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  5. "Nu kan du läsa svåra texter."

"Nu kan du läsa svåra texter."

Translation:Now you can read difficult texts.

February 6, 2015



I've found that I can read some Swedish news and get the general idea of what's going on :).


What surprised me was I can read some Norwegian news and get a general idea of what's going on...!


Yep, they're very similar!

Edit: I read the Norwegian newspaper at breakfast while in Norway without a phone and I did alright.


when I see a danish sentence, I realize "this is not Swedish but I understand it anyway". When I see a Norwegian sentence, I first understand it and than I think "wait, this was not Swedish". That's how I tell Danish from Norwegian apart


Just by learning Swedish i can understand Danish and Norwegian writings.. but in terms of spoken language Danish is a lot harder to understand than Norwegian:/


Danish has some...interesting vowel shifts and consonant shifts (mun full av potatis). Norwegian just has some (very regular) spelling shifts, and just enough grammatical differerences to remind you that you're not speaking Swedish. I really recommend that anyone this far into the Swedish course should try Norwegian (and maybe Danish).


Download "the jungle book" film. it had an audiotrack in norwegian or swedish which just said "track 1 and track 2" Took me a minute to work out which one was which as I was understanding most of both lol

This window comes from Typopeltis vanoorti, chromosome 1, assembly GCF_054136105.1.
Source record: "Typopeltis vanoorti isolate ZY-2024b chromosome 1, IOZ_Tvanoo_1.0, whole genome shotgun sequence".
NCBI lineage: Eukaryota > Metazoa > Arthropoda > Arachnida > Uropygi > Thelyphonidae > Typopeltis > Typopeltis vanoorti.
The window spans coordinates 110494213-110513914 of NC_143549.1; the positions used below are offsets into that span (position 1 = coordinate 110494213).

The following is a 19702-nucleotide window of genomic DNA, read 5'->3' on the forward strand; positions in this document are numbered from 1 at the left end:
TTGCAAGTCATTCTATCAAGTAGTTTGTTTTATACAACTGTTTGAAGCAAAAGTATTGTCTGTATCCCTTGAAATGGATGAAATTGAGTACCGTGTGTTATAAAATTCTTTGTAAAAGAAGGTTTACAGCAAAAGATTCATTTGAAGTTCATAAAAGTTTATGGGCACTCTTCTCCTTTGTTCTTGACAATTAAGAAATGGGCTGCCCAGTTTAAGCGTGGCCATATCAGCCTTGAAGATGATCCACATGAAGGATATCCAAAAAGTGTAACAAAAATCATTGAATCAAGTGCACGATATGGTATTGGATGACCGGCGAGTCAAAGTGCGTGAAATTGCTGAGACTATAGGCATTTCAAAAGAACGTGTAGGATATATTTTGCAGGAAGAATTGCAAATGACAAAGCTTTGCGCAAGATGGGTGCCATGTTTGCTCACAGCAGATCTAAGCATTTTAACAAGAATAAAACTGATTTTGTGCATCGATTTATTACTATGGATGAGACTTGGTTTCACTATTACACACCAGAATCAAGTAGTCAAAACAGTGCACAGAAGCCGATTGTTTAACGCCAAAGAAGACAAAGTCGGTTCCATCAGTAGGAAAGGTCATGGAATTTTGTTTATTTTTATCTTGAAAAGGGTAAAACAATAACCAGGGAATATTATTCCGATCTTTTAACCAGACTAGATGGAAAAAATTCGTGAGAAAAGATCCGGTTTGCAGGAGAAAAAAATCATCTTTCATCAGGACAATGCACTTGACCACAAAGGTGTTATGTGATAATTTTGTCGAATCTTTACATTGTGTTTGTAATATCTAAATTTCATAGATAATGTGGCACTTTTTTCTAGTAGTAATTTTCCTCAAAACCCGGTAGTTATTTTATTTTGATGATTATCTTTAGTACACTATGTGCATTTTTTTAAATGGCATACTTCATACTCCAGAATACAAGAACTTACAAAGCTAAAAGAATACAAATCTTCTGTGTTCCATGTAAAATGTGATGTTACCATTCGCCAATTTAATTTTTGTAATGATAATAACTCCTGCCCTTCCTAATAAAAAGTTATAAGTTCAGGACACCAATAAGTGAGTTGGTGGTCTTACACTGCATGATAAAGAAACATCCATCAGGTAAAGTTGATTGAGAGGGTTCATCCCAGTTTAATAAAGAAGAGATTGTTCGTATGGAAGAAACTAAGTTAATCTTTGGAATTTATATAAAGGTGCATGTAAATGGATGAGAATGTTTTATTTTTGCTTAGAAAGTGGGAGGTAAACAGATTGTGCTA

I know right! I watched a Norwegian movie one time with my dad, and I found myself not looking at the captions for like 40% of the movie.


I can read the news stories, but when it comes to the comments I have a hard time. Misspellings, bad grammar and punctuation ... all the things I can deal with in English give me a headache in Swedish.


I can also watch my childhood movies from Astrid Lindgren in the Original language and I can understand quite a lot :).


På den här punkten i den svenka kursen kan vi naturligtvis läsa svåra texter!


Thanks Luis for Duolingo!


Why is this kan du rather than du kan? This order seems like a question instead of a statement to me.


It's the v2 rule again - Swedish wants the verb second. If this were a question, it'd be Kan du läsa svåra texter nu?


All very well but what the heck is the V2 rule in the scheme of things, clearly another part of the duolingo that we are suppose to derive by osmosis or just missing from duo....


It's introduced in a lesson some 15-16 skills down the tree, I think. Previous skills are mostly basic vocab, so no sense in teaching it earlier, in the current tree. I completely agree that it should play a much more important part, though. It's borderline imperative in regards to learning Sweidsh.

(And worse yet, mobile app users do not even get to see the lesson notes at all...)


Duo didn't accept my translation of texter as lyrics. Is that incorrect on my part?


I think you're adding a little bit too much that would require a context. Without context, I'd say låttexter to make it clear I was talking about lyrics.


I was thinking that "läsa" is also learn not only read, I am wrong?!


Only in relation to a subject - implied or explicit.


Ja det kan vi! Det är toppen!! :DDDDD


... Hmm, sorry, that makes no sense.


In English, "texts" makes me think of multiple thick books, probably from an academic library, whereas "text" seems to be an uncountable noun that means any number of words, with a more general meaning. It seems like in Swedish, texter just means multiple pieces of text. It seems a bit like "money" vs pengar. Does that seem accurate?

Maybe some specific examples would help. Here are things I would say in English:

  • "I compared the text from the newspaper and the magazine, and it's nearly identical."
  • "I finished reading the text of the last three chapters."
  • "The texts you told me to read do not answer my question."
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